Sitting on the fence
Infrastructure investors look for political stability, pipeline visibility, and an investor friendly legal/tax environment. Two of those pillars appear wobbly right now. First we have a minority Conservative government beholden to the DUP and its own backbenchers whilst trying to negotiate the most complex divorce in diplomatic history. Secondly, we have an existing somewhat stale construction pipeline coupled with an already oft deferred funnel of PPP projects.
However, we see glimmers of hope. The electorate has signalled its clear frustration with nearly a decade of austerity. This may see a loosening of government spending controls, and as we wrote in the Autumn, we see infrastructure as an obvious potential beneficiary. The need for broader political consensus to move major infrastructure decisions forward may also bode well for greater stability. In particular the Northern Powerhouse seems to have gained an unstoppable momentum and we expect to see some of the enabling schemes or schemes with very strong business cases coming to the market. We are also seeing an emerging trend for impatient stakeholders to put their hand in their pockets or seek other models to fund/finance infrastructure projects – particularly for rail and flood defence schemes.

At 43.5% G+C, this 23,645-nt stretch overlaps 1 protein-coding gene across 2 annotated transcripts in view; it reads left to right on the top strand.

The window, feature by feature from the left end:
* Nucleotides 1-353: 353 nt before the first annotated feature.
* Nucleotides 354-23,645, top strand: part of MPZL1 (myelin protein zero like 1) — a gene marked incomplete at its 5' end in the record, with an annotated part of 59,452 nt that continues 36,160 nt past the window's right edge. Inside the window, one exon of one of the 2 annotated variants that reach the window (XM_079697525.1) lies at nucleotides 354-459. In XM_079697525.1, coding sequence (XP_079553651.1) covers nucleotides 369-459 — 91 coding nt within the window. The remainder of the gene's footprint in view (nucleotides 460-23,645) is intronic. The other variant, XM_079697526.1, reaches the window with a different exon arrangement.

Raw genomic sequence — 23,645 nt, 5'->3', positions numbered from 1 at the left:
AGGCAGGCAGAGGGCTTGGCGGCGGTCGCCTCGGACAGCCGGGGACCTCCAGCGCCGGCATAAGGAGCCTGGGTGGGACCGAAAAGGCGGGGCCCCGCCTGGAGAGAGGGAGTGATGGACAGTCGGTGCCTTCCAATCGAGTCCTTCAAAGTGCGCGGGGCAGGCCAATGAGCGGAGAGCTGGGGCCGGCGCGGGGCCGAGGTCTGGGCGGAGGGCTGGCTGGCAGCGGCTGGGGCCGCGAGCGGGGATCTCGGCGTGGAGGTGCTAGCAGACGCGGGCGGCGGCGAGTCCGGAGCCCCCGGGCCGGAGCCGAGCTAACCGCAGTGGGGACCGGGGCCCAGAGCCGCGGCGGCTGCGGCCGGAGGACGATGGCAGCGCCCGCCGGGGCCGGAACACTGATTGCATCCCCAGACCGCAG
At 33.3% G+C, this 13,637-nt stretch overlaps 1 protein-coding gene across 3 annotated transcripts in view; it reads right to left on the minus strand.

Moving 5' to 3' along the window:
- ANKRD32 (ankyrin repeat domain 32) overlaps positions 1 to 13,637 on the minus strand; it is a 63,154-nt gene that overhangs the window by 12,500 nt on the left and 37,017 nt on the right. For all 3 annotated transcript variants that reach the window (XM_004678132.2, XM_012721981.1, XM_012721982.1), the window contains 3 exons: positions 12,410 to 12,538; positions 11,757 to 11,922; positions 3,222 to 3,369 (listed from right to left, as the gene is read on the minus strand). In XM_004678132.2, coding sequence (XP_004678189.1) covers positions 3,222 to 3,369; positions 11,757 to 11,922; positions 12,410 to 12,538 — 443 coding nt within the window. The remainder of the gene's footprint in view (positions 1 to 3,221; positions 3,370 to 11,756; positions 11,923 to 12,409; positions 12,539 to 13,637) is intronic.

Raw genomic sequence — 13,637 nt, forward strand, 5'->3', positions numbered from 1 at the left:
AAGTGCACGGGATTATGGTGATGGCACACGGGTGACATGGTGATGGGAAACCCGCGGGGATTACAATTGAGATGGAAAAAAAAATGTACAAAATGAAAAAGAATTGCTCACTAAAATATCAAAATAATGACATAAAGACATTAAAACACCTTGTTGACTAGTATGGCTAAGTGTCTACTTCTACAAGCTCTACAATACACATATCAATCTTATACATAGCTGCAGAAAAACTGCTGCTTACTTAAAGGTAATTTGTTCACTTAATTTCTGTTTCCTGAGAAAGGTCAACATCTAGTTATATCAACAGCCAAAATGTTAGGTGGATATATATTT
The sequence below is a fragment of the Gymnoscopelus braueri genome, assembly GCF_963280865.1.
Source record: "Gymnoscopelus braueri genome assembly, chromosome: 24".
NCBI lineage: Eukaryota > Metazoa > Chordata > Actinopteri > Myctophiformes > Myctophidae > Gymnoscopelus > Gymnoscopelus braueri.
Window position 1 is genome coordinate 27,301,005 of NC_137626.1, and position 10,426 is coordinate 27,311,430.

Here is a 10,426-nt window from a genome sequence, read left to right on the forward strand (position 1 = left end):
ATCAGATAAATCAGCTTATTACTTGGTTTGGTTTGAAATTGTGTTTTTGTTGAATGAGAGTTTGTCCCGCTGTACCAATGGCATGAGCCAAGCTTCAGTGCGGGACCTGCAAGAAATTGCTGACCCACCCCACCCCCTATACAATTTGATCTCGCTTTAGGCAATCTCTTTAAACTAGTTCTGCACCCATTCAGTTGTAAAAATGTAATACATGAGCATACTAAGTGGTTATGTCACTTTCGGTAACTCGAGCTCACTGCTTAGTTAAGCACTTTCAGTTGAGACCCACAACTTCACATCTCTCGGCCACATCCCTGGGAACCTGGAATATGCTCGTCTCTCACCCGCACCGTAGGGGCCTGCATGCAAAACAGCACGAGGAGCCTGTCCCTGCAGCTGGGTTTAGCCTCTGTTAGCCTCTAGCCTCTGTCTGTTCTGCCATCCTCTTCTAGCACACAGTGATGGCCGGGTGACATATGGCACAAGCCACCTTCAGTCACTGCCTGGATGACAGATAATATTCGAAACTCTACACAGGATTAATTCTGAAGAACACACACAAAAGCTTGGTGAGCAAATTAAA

There is also renewed talk of a softer version of Brexit. What that actually looks like remains to be seen, but if it dampens the economic landing and makes for a more infrastructure friendly environment (easier access to labour, materials and capital) it will give welcome relief.
It will be interesting to see what announcements come out on UK infrastructure investment and the PPP pipeline in the next few months. Although, we're not quite confident enough to call this one. So, like the UK electorate, we'll sit firmly on the fence for now. That said, I think we can all be confident that players in the Northern Ireland infrastructure market are rubbing their hands…